Just to reaffirm that old dogs can still learn new tricks, how's this news: I'm reading Ken Follett's latest book in Spanish.
Yes, 16 months after landing in a Spanish-speaking country with Spanish-language skills that were not much more than tourist grade, I am now making my way through an epic set in the pre-war years as Hitler rises to power. And I'm understanding it (well, mostly).
I've loved this time in Honduras for all kinds of reasons. But I think I might love it most for the opportunity it has given me to finally fulfill my dream to learn Spanish.
Ever since my daughter Regan won a trip for two to Acapulco in 1993 and took me, I have wanted to be able to communicate in this beautiful language. Every time my spouse and I went back to Mexico for one holiday after another, I yearned for the day when I could just sit on a bus and understand the melodic conversations going on around me.
OK, I'm not quite there yet - last night when I was travelling in a car with a bunch of my co-workers, there were large chunks of their conversation that I couldn't get. I'll know that I'm genuinely fluent when I can a) Understand a group of friends chatting amiably to each other; and b) Comprehend everything said in a tele-novela episode.
But still, things have come a long, long way. People ask me questions and I answer, and no longer do they give me that curious look that signals that I clearly didn't understand what they were asking. I chat with cab drivers, shop owners, restaurant staff, campesinos (people from the country are very challenging to understand). I ask all the pent-up questions I've had inside me for years, my inner journalist at last free to emerge in both English and Spanish.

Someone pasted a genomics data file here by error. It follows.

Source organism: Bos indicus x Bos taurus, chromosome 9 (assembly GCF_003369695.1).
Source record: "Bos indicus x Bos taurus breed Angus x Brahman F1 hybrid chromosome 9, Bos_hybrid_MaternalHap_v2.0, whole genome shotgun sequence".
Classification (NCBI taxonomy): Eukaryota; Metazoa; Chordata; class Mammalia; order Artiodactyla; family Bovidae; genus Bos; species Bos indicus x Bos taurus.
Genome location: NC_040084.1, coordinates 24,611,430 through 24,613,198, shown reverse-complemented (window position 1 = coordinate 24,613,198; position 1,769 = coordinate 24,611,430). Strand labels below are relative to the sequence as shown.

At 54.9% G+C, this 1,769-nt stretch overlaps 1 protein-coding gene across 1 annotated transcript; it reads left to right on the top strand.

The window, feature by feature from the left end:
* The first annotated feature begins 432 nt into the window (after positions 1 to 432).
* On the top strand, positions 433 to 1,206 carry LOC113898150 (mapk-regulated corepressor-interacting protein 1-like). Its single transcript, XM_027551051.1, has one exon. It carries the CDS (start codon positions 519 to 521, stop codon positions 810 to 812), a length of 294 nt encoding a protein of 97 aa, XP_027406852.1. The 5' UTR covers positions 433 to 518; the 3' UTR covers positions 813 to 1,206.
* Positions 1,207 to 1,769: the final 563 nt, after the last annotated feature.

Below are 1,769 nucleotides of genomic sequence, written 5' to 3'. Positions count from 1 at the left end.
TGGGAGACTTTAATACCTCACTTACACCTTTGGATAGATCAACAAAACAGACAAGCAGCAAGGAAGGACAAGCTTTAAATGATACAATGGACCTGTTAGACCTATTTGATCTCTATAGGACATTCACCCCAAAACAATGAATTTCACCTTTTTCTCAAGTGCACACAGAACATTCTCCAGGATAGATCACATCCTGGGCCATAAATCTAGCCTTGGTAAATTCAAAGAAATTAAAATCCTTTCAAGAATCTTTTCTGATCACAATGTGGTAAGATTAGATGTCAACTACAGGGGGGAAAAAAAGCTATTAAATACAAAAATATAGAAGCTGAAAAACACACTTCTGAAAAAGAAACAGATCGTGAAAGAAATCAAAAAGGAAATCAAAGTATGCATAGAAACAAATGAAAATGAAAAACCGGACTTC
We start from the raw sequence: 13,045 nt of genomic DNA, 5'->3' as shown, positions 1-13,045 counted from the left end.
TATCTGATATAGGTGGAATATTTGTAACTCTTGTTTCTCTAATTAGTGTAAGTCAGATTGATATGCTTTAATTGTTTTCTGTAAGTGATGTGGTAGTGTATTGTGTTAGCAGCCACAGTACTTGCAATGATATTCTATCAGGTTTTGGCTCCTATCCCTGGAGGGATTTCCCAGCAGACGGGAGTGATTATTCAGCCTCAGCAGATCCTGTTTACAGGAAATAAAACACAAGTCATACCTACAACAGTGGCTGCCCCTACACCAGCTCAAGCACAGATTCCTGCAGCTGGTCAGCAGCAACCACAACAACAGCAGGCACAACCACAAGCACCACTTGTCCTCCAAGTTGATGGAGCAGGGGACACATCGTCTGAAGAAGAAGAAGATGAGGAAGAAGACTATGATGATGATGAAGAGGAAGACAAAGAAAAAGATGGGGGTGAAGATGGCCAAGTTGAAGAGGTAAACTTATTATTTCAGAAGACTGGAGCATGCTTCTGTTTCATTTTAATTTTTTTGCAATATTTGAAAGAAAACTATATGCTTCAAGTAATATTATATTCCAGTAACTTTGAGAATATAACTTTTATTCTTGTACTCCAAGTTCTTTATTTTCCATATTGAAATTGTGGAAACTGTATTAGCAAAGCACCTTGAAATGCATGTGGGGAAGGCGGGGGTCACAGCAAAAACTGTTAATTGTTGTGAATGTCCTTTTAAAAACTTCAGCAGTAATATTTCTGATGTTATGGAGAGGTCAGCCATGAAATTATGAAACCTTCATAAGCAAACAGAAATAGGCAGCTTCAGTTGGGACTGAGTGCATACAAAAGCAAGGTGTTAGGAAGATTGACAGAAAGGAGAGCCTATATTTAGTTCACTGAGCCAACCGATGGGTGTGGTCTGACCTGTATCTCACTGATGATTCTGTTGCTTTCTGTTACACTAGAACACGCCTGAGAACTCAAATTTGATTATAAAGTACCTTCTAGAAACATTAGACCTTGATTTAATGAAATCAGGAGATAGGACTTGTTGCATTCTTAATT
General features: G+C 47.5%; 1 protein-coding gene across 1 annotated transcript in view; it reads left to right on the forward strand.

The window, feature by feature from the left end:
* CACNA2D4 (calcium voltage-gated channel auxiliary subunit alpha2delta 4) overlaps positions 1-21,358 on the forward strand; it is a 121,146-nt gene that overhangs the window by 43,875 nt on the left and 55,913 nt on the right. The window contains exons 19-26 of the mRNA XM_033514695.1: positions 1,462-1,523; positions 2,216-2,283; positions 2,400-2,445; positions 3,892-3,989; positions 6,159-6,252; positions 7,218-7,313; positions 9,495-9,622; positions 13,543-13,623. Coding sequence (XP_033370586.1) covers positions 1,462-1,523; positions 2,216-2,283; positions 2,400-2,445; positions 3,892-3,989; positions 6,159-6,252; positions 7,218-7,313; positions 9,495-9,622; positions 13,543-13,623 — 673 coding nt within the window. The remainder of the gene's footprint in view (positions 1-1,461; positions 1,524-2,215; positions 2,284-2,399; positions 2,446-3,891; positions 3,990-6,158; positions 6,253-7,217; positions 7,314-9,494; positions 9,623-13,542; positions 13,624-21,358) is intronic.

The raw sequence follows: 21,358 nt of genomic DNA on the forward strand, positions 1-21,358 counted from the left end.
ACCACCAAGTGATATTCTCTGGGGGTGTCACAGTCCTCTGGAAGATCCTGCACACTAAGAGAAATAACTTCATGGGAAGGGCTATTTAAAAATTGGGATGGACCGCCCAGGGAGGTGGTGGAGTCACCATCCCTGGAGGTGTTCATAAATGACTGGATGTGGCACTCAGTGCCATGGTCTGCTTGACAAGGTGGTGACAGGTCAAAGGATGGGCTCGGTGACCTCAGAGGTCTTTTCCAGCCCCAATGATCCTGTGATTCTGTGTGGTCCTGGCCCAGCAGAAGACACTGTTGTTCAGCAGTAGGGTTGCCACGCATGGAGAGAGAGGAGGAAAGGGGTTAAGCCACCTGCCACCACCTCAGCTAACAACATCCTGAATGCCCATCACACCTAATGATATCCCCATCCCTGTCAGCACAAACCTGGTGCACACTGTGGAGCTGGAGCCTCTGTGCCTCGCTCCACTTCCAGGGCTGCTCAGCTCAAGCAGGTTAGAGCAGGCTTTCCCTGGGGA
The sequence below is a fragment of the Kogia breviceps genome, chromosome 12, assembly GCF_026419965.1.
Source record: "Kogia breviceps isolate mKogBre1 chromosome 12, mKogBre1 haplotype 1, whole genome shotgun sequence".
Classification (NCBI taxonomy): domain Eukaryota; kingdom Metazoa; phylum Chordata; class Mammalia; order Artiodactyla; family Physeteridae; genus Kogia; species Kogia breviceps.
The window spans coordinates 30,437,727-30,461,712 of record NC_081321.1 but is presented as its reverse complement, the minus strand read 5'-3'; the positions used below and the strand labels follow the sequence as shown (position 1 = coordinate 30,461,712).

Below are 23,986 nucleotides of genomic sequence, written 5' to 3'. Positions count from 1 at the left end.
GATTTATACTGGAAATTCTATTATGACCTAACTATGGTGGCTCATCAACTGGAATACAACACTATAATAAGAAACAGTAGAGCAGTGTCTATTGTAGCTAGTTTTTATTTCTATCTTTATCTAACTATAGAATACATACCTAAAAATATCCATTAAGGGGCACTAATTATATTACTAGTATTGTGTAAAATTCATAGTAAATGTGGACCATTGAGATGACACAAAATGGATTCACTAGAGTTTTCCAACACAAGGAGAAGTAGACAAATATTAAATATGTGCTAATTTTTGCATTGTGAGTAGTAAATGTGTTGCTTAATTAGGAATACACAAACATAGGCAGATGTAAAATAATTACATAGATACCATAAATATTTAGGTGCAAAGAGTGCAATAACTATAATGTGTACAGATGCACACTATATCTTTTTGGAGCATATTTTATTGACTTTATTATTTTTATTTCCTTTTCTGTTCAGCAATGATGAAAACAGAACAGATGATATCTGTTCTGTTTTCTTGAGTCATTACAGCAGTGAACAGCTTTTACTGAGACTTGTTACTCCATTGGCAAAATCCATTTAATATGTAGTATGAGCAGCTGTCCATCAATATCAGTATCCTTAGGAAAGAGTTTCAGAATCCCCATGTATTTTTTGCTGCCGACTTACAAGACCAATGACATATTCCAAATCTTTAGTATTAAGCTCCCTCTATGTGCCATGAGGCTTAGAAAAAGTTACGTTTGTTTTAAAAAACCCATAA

That's not to say I don't make mistakes, mind you. In fact, I probably make more than ever, given that I'm speaking more than ever. But at least I hear most of them now, and know how to correct them.
And while it's always a bit embarrassing to have to blunder around in a new language, the truth is that the more I speak, the better I get. Like everything else, learning a new language really comes down to practise, practise, practise.
The best thing I ever did was start reading out loud. I now do this for at least 10 minutes every day. I don't know what it is about it, but it really works.
For one thing, it forces you to hear your own pronunciation and adjust accordingly. But there's also something about the Spanish words falling on your own ears. It's like it triggers something in your brain and makes it easier to understand others speaking Spanish. All those primary-school teachers hounding us to stand up and read out loud obviously knew what they were doing.
I find myself in many situations through my work where I have to take notes, very familiar to me after all my years in journalism. Increasingly, I'm trying to take those notes in Spanish rather than jot in English and translate later. It's much harder and slower, but again, it seems to me that it opens up some new language pathway in my brain when I do that.
Immersion is obviously a critical part of all this progress. How wonderful to have landed in a workplace where nobody spoke English. While it made for a stressful couple of months, I am so grateful to have had no choice but to figure things out in Spanish.
And how wonderful that Cuso International took a chance on me. They gambled that they could put me into a position that I didn't have the language skills for and I would pick it up from there. I don't know if I would have had that same level of confidence in me, but I'm very glad that Cuso did.
So go on, old dogs, get out there and learn new tricks. Our dreams aren't getting any younger.